The Dali Lama teaches that through our thoughts and reactions we create our own suffering. That cultivating compassion for ourselves and others helps us to lessen this suffering so we can experience more joy. I had the opportunity for a little "aha!" about this teaching this week.
My little giggle box is often slow moving in the morning and needs a good deal of time, support, and at times cajoling to get himself ready. As our schedule for this week, at home and school, was going to be a bit taxing, I expected he would need more support. Therefore, I consciously planned that into my morning for the week.
On Friday, however, giggle box awoke very alert and seemingly moving at a good pace on his own. Consequently, and mostly unconsciously, I shifted my expectations. I began working from the perspective that he was perfectly capable of managing his morning routine without the extra supports I had been giving him. Didn't notice that big red flag waving in my face, so suffering ensued for all of us.
After a start of independence, giggle box began to struggle with getting things done. Since I had shifted my thinking about his needs for support, providing this support became an annoyance instead of an expectation. My preconcieved notion about his ability to manage his morning independently led me to perceive his behavior as a problem. Thus, I became frustrated and irritated without even realizing why. We muddled through our morning grouchily and I felt dumbfounded about what had made this morning so different.
Later in the day as I grumbled to my friend about our frustrating morning, the Dali Lama's teaching popped into my head. I realized that nothing about the morning had been dramatically different than any other day that week except for my perspective on what my giggle box should or should not be doing independently! I created my own suffering and frustration by the way I looked at the situation.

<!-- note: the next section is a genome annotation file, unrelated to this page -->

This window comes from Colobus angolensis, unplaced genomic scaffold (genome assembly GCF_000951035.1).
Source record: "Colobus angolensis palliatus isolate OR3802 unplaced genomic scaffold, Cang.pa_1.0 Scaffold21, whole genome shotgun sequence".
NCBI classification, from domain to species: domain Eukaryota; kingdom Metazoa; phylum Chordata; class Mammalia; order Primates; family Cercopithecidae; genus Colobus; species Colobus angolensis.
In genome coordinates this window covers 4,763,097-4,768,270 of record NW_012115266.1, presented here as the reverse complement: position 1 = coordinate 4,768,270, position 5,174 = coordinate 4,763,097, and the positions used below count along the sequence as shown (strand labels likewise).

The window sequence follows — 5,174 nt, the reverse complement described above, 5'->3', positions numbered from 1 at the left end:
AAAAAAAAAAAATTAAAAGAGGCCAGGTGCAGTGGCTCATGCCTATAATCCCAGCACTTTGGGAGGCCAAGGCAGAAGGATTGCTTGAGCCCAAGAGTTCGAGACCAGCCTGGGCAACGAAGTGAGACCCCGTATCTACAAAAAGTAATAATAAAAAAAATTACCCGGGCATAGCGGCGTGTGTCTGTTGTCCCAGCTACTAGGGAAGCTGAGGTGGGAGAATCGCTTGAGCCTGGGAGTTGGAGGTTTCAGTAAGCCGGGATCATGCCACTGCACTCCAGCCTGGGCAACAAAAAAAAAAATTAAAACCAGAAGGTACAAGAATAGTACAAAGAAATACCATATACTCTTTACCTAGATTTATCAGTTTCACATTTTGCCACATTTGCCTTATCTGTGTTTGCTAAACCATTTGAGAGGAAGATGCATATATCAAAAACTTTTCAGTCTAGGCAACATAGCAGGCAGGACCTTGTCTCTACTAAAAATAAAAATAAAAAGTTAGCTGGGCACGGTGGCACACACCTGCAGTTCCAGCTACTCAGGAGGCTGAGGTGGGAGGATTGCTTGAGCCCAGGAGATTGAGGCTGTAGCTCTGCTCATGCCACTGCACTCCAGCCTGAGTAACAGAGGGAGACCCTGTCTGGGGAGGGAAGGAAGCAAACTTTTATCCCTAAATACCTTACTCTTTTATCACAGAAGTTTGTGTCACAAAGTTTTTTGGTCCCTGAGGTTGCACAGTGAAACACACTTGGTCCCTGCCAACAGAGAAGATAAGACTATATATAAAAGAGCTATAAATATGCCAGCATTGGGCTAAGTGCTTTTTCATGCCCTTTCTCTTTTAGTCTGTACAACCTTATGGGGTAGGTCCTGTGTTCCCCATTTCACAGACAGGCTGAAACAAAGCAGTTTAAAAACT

I also realized that I probably do this every day about many things. Creating my own suffering about all the situations that interfere with my plans and expectations. While I am working on this through my meditation practice, I am sure that most of the time I don't even notice how my thinking influences my reactions. Yet another reminder that this is what being present is all about. Feeling, thinking, doing, being in the moment, not from old patterns. Consciously choosing how I will act and react. Noticing the old patterns of thinking that send me down that road of frustration and choosing a different, more compassionate path.
When we listen with our hearts full of compassion, we can respond full of compassion. It takes practice and attention and being present, but we can be successful one moment at a time. We will also fail and those are our opportunities to practice compassion for ourselves.